An international team of researchers has developed a new approach to pinpoint which proteins in our cells are most critical for increasing sugar absorption after exercise—an important benefit of exercise that can help maintain good blood sugar levels.
The results of this work are published in the December issue of the international research journal Nature Biotechnology, the result of a global collaboration by scientists at the University of Sydney and the University of Copenhagen.
By measuring proteins directly in human muscles using cutting-edge technology called mass spectrometry, the researchers discovered that each person has their own unique ‘fingerprint’ of protein activities.
The method they have developed identifies changes to proteins that differ across study participants in the same way that sugar absorption does.
Using this method, they uncovered a mechanism by which exercise increases the uptake of sugar into muscles following insulin stimulation, providing new understanding into this complex process.
“We all know that exercise is good for us, but it also helps to prevent specific diseases. For example, it improves the ability of our muscles to absorb sugar from the blood following a meal,” said senior co-author Professor David James, ARC Laureate and Leonard P. Ullmann Chair of Metabolic Systems Biology at the Charles Perkins Centre and the University’s Faculty of Medicine and Health and Faculty of Science.
“When this process fails, it is called ‘prediabetes’—a risk factor for many diseases including heart disease, type 2 diabetes, and some types of cancers. Researchers don’t know what causes prediabetes, but if they did, they could design drugs to treat this condition before it triggers disease.”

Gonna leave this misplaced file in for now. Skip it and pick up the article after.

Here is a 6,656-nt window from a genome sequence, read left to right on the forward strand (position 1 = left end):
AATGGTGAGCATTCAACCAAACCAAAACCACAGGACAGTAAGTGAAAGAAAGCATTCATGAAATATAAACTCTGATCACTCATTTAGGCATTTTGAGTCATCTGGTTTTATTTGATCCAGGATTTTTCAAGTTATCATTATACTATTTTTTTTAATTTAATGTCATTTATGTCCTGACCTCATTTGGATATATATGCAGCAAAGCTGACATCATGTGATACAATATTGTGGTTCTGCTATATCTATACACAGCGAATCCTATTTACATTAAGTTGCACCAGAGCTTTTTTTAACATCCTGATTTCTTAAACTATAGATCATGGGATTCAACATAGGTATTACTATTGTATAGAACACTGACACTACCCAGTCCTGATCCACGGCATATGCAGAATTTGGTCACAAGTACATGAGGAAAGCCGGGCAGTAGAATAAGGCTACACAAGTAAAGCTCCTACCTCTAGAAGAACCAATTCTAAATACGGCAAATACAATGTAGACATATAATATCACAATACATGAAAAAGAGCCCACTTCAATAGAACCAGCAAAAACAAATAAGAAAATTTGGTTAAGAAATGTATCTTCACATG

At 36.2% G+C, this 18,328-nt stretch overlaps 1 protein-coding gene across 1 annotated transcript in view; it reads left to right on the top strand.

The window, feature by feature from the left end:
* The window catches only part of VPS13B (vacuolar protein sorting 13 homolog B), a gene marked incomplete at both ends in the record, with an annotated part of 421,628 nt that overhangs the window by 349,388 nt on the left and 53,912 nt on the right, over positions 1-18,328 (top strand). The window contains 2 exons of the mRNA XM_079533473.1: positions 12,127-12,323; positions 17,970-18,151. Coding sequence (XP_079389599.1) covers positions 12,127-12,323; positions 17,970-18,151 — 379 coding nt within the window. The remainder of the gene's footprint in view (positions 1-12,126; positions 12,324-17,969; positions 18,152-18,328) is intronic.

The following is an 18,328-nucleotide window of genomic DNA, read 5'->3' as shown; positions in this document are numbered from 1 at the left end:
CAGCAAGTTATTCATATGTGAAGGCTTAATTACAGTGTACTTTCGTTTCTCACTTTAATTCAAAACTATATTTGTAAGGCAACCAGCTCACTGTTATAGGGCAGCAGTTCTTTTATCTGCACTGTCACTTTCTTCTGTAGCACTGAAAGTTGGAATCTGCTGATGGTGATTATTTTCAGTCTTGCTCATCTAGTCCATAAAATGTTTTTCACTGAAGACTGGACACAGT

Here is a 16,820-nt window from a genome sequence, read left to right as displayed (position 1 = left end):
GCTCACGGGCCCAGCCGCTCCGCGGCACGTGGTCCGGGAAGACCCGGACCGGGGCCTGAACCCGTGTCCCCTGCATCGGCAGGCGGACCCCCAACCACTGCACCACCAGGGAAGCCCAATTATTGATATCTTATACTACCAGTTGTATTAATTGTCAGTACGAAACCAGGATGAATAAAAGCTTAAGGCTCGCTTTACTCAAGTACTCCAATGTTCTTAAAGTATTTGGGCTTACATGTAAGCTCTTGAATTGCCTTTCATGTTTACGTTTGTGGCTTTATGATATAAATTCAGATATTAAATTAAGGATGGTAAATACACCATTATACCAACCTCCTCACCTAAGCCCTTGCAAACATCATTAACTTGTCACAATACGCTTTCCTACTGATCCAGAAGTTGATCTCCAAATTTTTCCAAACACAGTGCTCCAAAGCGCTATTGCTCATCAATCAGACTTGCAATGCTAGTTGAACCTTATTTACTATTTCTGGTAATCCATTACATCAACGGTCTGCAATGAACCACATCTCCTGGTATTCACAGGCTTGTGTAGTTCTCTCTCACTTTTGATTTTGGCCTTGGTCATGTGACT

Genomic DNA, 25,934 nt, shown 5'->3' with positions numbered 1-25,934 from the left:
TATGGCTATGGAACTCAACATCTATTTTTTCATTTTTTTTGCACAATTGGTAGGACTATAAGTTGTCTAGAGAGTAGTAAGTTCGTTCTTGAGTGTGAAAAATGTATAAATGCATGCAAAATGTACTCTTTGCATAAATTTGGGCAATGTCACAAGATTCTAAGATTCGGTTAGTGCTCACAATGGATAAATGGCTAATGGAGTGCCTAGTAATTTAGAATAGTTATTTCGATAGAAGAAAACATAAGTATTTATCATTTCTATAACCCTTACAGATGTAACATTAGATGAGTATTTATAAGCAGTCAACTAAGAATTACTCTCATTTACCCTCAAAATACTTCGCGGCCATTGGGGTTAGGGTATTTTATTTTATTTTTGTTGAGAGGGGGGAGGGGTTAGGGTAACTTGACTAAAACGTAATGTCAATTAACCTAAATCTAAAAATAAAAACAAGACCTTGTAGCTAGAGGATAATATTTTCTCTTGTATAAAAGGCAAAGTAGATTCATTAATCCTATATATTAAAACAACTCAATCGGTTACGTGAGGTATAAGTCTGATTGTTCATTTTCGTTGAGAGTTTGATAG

Opening protein ‘doors’
Sugar absorption by muscle is carried out by a collection of molecular machines called proteins.
This process begins with the binding of the small protein insulin to other proteins—receptors—on the surface of fat and muscle cells. This triggers a cascade of thousands of protein signals inside the cell—a process termed ‘phosphorylation’. Ultimately these phosphorylation signals open protein “doors”, bringing sugar into the cells.
Currently we know that in prediabetes many of these signals are defective, but we don’t know which ones are most important to fix.
Elise Needham, Ph.D. candidate at the University of Sydney and lead author of the study, said a key challenge has been in the complexity of phosphorylation.
“Exercise involves thousands of changes to phosphorylation signals, and we do not know which are the most important for regulating the beneficial effects of exercise,” said Ms Needham.
“To tackle this challenge, we developed a method called ‘personalised phosphoproteomics’.”
Using this approach, the team uncovered a new mechanism by which human muscle cells coordinate the response to exercise and insulin.
“Differences between individuals means that there is considerable biological variation in phosphorylation—like a molecular ‘fingerprint’,” said senior co-author Dr. Sean Humphrey, at the Charles Perkins Centre.
“This reduces the likelihood of identifying the most important responses. Instead of viewing this as an obstacle, we used it to our advantage”.
The researchers also believe the technology can help identify other important molecular switches. For example, in the future, personalized phosphoproteomics will enable the comparison of diseased cells with healthy cells, helping to uncover the causes of complex disease.